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Large version of photograph

Press Release: Department of Conservation

Kapiti Coast residents have been treated to a rare visit by an emperor penguin. There is only one other recording of an emperor penguin in New Zealand, at Southland’s Oreti Beach in the 1967.

The Department of Conservation advises that people should not disturb the penguin and ensure that dogs are kept on leads in the area. Penguins can give vicious bites if they feel threatened. If left alone it is expected that the bird will eventually swim back out to sea.

It is not known why these birds that reside in the Antarctic would visit New Zealand shores.

“It’s amazing to see one of these penguins on the Kapiti Coast,” said DOC biodiversity spokesperson Peter Simpson.

“Unusual animals from the Antarctic sometimes visit our shores, but we really don’t know why”,

Department of Conservation staff were first alerted by Kapiti resident Christine Wilton who was walking her dog on Monday afternoon at Peka Peka Beach.

“I saw this glistening white thing standing up and I thought I was seeing things,” Ms Wilton said.

She contacted DOC’s Waikanae office and rangers went to investigate. They saw what looked like a big white ball in the sand. It stood up, looking quite relaxed and in good condition. It was later confirmed that the majestic visitor is a juvenile emperor penguin standing at about 1 metre tall.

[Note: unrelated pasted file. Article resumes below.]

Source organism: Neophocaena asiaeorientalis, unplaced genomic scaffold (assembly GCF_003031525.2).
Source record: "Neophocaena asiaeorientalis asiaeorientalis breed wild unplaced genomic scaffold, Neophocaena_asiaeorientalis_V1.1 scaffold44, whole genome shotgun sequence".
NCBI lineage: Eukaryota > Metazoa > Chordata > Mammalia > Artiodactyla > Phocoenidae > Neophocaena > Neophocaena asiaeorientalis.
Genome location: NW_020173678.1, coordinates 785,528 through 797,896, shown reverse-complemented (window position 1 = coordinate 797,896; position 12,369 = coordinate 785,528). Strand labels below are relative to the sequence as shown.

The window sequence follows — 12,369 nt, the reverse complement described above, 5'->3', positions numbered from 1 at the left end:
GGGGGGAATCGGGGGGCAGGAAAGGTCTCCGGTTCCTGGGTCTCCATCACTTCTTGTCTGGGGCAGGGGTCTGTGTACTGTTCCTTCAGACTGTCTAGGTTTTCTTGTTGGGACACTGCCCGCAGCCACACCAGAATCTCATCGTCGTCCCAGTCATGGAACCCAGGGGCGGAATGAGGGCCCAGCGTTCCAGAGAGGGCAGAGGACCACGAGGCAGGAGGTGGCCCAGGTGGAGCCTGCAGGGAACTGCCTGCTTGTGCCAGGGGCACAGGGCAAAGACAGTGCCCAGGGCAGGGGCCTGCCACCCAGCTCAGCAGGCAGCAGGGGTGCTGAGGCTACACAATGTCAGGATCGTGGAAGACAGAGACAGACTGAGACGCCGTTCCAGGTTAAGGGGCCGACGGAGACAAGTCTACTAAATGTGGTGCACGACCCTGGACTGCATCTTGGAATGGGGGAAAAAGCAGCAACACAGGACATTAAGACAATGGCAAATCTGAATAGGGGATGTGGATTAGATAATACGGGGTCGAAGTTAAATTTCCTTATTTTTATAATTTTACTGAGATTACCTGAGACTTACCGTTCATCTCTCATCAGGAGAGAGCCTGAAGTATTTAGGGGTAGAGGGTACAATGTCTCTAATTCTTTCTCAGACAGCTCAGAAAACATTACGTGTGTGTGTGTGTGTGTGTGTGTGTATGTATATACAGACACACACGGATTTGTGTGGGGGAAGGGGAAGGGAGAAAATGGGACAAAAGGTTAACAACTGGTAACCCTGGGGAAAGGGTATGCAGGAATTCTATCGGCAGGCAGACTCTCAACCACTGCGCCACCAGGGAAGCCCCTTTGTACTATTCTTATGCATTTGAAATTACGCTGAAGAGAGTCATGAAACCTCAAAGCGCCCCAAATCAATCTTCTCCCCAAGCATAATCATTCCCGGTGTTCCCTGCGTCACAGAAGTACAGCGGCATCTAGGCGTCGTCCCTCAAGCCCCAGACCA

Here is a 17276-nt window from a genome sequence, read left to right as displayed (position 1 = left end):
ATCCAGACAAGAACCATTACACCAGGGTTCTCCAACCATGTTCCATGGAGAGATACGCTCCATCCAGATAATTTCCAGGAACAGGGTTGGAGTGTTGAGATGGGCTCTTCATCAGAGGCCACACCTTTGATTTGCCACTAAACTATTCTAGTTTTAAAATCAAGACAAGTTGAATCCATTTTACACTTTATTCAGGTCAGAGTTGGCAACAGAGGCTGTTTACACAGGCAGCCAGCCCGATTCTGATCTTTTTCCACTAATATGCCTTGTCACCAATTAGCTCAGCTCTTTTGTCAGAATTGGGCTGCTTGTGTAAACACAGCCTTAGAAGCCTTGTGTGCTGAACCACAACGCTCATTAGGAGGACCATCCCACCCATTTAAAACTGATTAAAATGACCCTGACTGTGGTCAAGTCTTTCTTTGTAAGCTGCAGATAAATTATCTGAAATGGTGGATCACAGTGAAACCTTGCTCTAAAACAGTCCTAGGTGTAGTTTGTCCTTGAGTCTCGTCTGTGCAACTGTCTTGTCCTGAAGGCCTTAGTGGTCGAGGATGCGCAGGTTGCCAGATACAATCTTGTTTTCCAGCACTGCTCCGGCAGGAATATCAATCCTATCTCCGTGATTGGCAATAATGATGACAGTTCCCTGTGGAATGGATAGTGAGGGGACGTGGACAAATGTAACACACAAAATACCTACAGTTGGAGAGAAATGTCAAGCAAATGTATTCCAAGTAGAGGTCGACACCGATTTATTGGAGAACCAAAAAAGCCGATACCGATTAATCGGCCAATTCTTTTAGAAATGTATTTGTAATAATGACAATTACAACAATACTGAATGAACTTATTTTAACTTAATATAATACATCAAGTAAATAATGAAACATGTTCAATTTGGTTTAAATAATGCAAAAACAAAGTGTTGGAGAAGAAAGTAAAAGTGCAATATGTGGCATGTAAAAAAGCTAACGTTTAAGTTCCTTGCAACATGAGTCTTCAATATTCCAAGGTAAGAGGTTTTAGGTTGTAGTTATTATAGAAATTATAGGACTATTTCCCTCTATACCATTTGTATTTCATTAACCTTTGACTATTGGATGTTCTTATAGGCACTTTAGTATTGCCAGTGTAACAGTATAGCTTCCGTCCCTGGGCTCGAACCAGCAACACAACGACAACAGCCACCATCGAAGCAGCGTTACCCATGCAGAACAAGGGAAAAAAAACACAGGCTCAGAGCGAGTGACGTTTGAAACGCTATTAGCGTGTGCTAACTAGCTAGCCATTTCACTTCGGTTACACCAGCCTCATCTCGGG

Emperor penguins are the largest penguins, adults reaching more than a metre tall and weighing up to 30kg. They feed on fish, krill, squid and a wide range of marine invertebrates and hold the diving record at 450 metres deep and 11 minutes underwater.

If members of the public see this emperor penguin at another beach or to report unusual or injured marine animals contact the DOC HOTline: 0800 362 468.
Visit www.doc.govt.nz for more information on penguins.

Story on Scoop.co.nz

Story and video on Stuff.co.nz

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nature-topper

NZ Nature on screen

To celebrate NZ’s unique natural taonga, Peter Hayden has curated a highlights collection from three decades of NHNZ productions. Aotearoa’s landforms and its magnificent menagerie of natural oddities – birds, insects, trees like nowhere else on the planet – are showcased in 15 award-winning titles. From Discovery Channel and David Bellamy, to Wild South and Our World classics.

Read More ›

http://www.nzonscreen.com/collection/nature

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Scoop: Rare bats landing at Auckland Zoo

click on the Image by Peter Schouten for more on the short-tailed bat

The Department of Conservation (DOC), Auckland Zoo, and iwi, Kahungunu ki Wairarapa and Rangitane o Wairarapa, are hopeful that the bats will successfully breed to assist the recovery plan for this genetically unique group. The Waiohine Valley population, discovered in the late 1990s, is the only known short-tailed bat population living in the southern North Island, and currently numbers just 200.

Aged between two and three years, the 12 zoo-bound bats have been part of the most ambitious conservation project ever undertaken anywhere in the world for native bats. During 2005 and 2006, this involved DOC taking pregnant females from the wild (Waiohine Valley) to the National Wildlife Centre at Pukaha Mount Bruce until they had given birth and weaned their pups. The females were then returned to Waiohine Valley, and the pups taken to Kapiti Island, held in captivity for several months, and then released on the island. full media release